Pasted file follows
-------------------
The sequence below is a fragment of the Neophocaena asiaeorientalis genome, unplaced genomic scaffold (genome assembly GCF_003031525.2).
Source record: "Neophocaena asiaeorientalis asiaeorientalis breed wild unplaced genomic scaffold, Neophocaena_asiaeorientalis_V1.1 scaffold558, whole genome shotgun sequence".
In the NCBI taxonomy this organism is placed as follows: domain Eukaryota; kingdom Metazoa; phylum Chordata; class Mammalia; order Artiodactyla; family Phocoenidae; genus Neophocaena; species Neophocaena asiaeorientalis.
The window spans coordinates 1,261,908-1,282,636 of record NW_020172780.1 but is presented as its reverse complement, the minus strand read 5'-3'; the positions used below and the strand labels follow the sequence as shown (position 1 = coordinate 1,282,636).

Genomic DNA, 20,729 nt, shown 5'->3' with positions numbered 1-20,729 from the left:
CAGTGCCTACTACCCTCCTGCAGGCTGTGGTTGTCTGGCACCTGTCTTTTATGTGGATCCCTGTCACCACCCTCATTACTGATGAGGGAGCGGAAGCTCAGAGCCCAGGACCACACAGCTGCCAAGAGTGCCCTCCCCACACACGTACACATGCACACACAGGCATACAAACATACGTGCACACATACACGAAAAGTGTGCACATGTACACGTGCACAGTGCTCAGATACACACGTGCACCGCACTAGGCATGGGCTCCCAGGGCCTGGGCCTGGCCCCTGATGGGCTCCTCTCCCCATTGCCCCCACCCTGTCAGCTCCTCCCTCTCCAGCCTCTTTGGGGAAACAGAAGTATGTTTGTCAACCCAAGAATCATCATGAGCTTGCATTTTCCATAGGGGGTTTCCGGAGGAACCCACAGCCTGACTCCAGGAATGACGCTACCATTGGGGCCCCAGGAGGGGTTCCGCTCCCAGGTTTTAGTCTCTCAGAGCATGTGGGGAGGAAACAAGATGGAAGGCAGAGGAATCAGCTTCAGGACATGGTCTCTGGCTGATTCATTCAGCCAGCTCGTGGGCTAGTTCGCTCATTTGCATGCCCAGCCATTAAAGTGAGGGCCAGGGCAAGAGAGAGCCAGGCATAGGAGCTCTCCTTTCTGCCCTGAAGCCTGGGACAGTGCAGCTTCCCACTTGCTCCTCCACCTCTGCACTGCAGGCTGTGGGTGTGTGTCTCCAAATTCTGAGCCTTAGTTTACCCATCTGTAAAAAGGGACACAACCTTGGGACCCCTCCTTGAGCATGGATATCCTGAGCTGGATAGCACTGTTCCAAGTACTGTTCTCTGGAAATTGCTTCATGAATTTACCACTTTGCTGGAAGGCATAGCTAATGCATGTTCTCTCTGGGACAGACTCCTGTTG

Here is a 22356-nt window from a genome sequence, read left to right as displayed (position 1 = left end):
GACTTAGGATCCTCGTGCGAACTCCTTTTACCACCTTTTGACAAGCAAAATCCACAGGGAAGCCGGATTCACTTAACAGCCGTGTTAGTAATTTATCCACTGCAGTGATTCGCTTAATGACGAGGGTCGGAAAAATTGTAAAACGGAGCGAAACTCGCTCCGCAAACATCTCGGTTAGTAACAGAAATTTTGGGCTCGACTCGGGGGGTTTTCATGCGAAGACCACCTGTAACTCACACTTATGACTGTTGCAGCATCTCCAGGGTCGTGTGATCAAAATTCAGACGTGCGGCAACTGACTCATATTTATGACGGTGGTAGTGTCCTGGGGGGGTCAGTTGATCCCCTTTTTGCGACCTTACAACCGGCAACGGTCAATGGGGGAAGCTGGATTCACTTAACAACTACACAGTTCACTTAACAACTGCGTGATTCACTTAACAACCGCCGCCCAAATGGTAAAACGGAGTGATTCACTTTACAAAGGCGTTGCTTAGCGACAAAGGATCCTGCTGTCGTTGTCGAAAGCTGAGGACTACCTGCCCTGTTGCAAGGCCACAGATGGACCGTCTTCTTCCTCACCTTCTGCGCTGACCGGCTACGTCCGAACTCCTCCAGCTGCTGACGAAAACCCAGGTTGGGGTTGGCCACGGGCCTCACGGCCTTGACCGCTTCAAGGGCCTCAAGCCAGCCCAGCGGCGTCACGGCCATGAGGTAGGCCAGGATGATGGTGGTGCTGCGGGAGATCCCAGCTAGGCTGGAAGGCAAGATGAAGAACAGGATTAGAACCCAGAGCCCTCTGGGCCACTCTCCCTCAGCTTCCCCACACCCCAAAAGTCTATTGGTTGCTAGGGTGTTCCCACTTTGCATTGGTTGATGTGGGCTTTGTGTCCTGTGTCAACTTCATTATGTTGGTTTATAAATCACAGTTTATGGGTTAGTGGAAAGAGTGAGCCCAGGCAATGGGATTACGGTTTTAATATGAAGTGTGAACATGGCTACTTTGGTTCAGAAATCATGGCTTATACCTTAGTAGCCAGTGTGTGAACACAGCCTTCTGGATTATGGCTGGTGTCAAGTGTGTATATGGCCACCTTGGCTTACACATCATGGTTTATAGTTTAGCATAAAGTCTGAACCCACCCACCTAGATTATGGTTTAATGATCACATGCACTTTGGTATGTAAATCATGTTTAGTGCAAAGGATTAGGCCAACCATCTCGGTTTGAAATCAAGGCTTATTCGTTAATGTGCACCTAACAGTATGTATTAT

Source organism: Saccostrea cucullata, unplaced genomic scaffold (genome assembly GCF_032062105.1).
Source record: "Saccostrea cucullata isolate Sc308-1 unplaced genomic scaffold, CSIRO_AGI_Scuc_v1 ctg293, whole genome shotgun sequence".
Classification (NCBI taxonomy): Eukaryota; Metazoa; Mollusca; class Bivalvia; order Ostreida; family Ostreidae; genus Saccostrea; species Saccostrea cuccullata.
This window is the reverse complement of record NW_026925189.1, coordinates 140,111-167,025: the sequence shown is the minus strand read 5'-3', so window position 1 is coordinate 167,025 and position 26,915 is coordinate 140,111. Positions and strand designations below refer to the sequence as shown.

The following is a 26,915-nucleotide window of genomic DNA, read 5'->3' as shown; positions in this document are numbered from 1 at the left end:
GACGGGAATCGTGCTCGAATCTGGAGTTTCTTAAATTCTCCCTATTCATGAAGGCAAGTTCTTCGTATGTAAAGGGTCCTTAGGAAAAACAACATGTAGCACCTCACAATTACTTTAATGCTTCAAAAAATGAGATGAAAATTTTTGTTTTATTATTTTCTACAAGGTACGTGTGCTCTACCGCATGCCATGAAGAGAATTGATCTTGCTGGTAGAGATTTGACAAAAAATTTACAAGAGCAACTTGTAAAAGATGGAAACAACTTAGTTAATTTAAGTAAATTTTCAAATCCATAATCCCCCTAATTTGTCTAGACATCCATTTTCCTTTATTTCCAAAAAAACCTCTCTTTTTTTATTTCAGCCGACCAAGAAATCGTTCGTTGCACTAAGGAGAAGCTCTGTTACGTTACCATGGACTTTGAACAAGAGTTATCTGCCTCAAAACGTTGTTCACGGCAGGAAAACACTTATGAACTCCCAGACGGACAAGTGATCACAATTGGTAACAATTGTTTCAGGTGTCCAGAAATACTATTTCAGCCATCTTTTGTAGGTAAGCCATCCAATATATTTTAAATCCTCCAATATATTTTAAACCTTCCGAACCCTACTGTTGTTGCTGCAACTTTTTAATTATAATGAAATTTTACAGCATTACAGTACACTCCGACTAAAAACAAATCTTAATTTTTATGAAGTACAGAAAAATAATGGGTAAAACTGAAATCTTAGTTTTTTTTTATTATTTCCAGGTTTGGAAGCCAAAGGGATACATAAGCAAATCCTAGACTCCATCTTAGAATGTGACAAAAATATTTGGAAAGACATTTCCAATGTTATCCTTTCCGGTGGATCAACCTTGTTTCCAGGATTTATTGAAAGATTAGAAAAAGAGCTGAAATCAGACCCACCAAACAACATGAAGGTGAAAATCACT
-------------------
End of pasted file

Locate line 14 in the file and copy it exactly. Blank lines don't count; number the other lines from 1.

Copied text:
GACGGGAATCGTGCTCGAATCTGGAGTTTCTTAAATTCTCCCTATTCATGAAGGCAAGTTCTTCGTATGTAAAGGGTCCTTAGGAAAAACAACATGTAGCACCTCACAATTACTTTAATGCTTCAAAAAATGAGATGAAAATTTTTGTTTTATTATTTTCTACAAGGTACGTGTGCTCTACCGCATGCCATGAAGAGAATTGATCTTGCTGGTAGAGATTTGACAAAAAATTTACAAGAGCAACTTGTAAAAGATGGAAACAACTTAGTTAATTTAAGTAAATTTTCAAATCCATAATCCCCCTAATTTGTCTAGACATCCATTTTCCTTTATTTCCAAAAAAACCTCTCTTTTTTTATTTCAGCCGACCAAGAAATCGTTCGTTGCACTAAGGAGAAGCTCTGTTACGTTACCATGGACTTTGAACAAGAGTTATCTGCCTCAAAACGTTGTTCACGGCAGGAAAACACTTATGAACTCCCAGACGGACAAGTGATCACAATTGGTAACAATTGTTTCAGGTGTCCAGAAATACTATTTCAGCCATCTTTTGTAGGTAAGCCATCCAATATATTTTAAATCCTCCAATATATTTTAAACCTTCCGAACCCTACTGTTGTTGCTGCAACTTTTTAATTATAATGAAATTTTACAGCATTACAGTACACTCCGACTAAAAACAAATCTTAATTTTTATGAAGTACAGAAAAATAATGGGTAAAACTGAAATCTTAGTTTTTTTTTATTATTTCCAGGTTTGGAAGCCAAAGGGATACATAAGCAAATCCTAGACTCCATCTTAGAATGTGACAAAAATATTTGGAAAGACATTTCCAATGTTATCCTTTCCGGTGGATCAACCTTGTTTCCAGGATTTATTGAAAGATTAGAAAAAGAGCTGAAATCAGACCCACCAAACAACATGAAGGTGAAAATCACT